Get your free or discounted tickets for WeAreDevelopers World Congress
Again, I'm sipping on a coffee as I type these words. Instead of the usual doppio, it's an espresso tonic.
Since I'll be in one place for a while, I bought an automatic espresso machine so I can have Costa Rican coffee every day. So please, I'm open to recommendations on coffee beans.
Let's get to the business of IT:
As an entrepreneur, working with clients involves many more skills than development. A good example is communication.
Setting expectations early is super important. As developers, it's common to go back to our workstations after we agree on the initial scope, requirements, and timeline, and start wildly hitting the keyboard.
A couple weeks go by, and the client emails: "What's up with my product?"
You can think - "Well, nothing. I'm coding, leave me alone!" That could be 100% true, but the client just paid a lot of money to you, so they're understandably worried.
What to do instead?
There's 1 thing to do before the project begins, and 2 things during the project.
Be clear about communication and release expectations before you sign the contract. Explain how often and how to communicate. Be sure to outline a release schedule too.
Once you've started, release early and often.
You don't want to build a complete feature only to get feedback saying it doesn't work the way it should. Share progress updates, talk about requirements, and ask more questions.
Let's look at an example:
"[DEVELOPER] and [CLIENT] meet every Tuesday for a 15-minute stand-up meeting in order to discuss development progress and resolve any open issues. The meeting notes will be sent by [DEVELOPER] to [CLIENT]. The meeting notes serve as specifications. Any other questions or topics should be submitted by email to [DEVELOPER_EMAIL]. Emails are replied to within 48 hours."
"[DEVELOPER] releases new application versions every second Monday. The Android version is released through Google Play Beta, while the iOS version is released through Testflight. [CLIENT] has three working days to test and provide feedback through the integrated bug tracking system."
2 New Stuff from Me
WeAreDevelopers World Congress 2022
Europe’s biggest dev conference of the summer starts in 10 days. Speakers include the CEO of Github, CTO of Stripe, C++ inventor, CSS inventor, the one and only John Romero, and yours truly.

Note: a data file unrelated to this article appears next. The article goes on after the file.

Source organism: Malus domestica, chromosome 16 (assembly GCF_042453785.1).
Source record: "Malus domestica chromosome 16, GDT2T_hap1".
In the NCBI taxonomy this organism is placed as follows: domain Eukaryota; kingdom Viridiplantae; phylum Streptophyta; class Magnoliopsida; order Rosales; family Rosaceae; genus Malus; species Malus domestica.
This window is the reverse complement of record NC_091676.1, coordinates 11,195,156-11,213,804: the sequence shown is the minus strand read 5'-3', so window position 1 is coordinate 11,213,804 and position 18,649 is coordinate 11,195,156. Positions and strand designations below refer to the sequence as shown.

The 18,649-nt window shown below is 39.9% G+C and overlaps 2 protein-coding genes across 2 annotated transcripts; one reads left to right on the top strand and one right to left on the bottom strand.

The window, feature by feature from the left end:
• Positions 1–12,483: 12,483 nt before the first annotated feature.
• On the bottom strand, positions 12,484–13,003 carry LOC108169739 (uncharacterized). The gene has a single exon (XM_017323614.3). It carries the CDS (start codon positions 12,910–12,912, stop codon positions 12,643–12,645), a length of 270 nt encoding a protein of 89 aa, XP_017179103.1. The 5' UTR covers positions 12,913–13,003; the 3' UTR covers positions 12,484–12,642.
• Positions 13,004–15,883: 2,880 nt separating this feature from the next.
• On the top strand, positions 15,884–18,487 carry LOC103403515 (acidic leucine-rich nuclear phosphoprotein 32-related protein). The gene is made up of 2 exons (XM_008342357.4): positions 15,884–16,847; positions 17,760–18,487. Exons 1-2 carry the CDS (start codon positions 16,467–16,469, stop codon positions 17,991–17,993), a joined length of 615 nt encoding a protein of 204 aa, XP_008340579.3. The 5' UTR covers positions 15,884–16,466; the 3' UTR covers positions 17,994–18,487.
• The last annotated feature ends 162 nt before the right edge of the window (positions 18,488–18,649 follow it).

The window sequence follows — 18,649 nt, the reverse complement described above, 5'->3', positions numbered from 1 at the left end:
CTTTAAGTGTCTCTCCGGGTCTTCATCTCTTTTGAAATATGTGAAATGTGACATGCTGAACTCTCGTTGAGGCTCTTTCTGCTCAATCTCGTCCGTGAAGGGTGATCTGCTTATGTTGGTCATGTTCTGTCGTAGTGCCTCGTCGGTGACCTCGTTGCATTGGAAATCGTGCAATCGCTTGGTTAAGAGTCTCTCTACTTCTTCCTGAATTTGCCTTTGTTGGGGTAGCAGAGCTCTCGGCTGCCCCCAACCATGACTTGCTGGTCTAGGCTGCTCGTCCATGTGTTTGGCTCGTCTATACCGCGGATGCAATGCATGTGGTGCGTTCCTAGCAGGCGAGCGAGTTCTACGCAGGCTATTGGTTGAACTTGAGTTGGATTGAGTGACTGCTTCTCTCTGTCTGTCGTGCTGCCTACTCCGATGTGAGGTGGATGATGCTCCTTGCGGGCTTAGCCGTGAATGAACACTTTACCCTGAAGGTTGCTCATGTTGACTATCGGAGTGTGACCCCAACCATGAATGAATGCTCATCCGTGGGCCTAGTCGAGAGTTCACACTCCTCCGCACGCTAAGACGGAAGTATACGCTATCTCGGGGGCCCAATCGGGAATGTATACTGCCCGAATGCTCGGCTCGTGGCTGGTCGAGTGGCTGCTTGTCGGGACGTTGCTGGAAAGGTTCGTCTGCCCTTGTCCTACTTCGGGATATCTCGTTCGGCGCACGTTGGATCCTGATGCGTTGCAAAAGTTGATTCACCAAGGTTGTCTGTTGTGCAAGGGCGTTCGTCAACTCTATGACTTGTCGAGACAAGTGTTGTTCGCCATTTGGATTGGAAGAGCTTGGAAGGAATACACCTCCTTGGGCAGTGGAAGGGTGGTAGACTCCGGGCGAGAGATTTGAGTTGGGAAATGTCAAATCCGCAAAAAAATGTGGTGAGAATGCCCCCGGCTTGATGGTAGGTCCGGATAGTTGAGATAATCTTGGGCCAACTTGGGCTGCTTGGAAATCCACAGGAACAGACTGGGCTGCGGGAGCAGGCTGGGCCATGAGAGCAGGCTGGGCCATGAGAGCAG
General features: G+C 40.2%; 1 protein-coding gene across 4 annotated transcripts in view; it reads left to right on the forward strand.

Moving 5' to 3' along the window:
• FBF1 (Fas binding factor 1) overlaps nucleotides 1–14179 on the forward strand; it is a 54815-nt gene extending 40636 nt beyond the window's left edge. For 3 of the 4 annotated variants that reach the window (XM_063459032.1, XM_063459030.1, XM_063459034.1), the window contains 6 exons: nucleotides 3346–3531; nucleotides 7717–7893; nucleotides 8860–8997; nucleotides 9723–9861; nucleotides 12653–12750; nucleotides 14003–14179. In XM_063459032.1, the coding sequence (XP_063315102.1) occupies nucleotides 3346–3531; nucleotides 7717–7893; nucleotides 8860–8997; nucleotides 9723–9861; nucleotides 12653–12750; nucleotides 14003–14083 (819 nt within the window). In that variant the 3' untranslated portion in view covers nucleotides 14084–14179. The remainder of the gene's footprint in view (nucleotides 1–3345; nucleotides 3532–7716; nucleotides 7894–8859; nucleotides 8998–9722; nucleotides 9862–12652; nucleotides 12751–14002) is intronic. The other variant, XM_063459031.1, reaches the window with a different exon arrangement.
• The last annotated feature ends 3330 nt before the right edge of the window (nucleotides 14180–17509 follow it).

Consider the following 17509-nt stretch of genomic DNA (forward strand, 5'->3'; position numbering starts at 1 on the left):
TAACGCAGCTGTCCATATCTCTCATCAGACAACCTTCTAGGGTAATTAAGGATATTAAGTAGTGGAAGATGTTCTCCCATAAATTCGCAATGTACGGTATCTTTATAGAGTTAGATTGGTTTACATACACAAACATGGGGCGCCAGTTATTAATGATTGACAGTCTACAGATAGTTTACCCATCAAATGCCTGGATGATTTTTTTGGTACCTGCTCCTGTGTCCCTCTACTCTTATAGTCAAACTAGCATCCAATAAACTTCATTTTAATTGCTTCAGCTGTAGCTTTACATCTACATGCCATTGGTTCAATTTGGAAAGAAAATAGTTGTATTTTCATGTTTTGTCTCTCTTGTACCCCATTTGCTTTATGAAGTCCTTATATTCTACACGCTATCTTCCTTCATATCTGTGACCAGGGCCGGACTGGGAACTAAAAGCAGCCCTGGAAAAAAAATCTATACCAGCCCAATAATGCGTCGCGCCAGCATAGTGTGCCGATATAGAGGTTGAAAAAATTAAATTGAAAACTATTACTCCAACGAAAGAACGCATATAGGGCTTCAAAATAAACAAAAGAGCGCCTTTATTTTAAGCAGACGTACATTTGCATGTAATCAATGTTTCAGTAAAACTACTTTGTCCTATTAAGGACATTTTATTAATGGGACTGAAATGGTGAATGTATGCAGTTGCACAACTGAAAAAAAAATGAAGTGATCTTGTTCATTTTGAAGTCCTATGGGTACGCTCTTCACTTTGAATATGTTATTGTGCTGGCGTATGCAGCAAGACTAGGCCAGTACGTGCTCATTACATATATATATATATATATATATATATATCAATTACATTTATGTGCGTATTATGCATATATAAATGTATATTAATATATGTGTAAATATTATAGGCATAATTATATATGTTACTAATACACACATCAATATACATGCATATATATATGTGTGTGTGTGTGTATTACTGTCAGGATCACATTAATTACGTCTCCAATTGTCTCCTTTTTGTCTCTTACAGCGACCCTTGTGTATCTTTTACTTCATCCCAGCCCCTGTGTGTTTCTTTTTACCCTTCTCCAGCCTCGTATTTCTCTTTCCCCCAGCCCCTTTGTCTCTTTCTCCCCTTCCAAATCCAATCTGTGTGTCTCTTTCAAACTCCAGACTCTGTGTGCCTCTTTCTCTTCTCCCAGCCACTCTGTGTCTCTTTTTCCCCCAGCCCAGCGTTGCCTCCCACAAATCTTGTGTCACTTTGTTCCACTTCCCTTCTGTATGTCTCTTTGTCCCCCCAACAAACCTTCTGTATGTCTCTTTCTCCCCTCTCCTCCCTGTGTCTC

2 days of fun and learning in one of Europe’s best cities, Berlin.
I’m giving away a free ticket! I don’t need you to share, like, follow, or anything else. Send me a reply about three things you’re interested in the business of IT or building production apps.
I’ll contact the winner on Wednesday, 8 June. Good luck!
If you don’t want to wait, get your tickets here, and use the WWC22_FRIENDS20 code for 20% off.
1 Tweet of the Month
5 Tools from the Internetz
Cron - OMFG! Hands down the best available calendar app. Blocking, sync, hotkeys, command bar. Message me if you need an invite.
Payload CMS - Payload goes open source! The best TypeScript-based headless CMS out there is now available for free.
Sample - Curated newsletters from indie authors. Set your interests and get daily/weekly/monthly sample episodes of super cool newsletters.
Superhuman - The productive email client. I spent so much time finding the perfect email client. This is my go-to for a year now.
Away from keyboard
Back in Europe for the summer. Before coming back home to Budapest, I spent some time in the rural Netherlands and wow, it looks great! I always heard about the bike culture there but experiencing it is completely different.
First digital nomad guides are in progress and scheduled to release in the coming weeks.
While I’m here, I have some time to lean back into gaming on my Xbox. I missed a few interesting games in the past months, so It Takes Two, and GTA Trilogy Remaster, here I come! (Or probably I’ll just play some Siege as always since 2016)
Do you have any must-play game recommendations?
Thank you so much for reading my email! I’d be glad to hear from you if you have any questions, feedback, or comments.
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Until next time,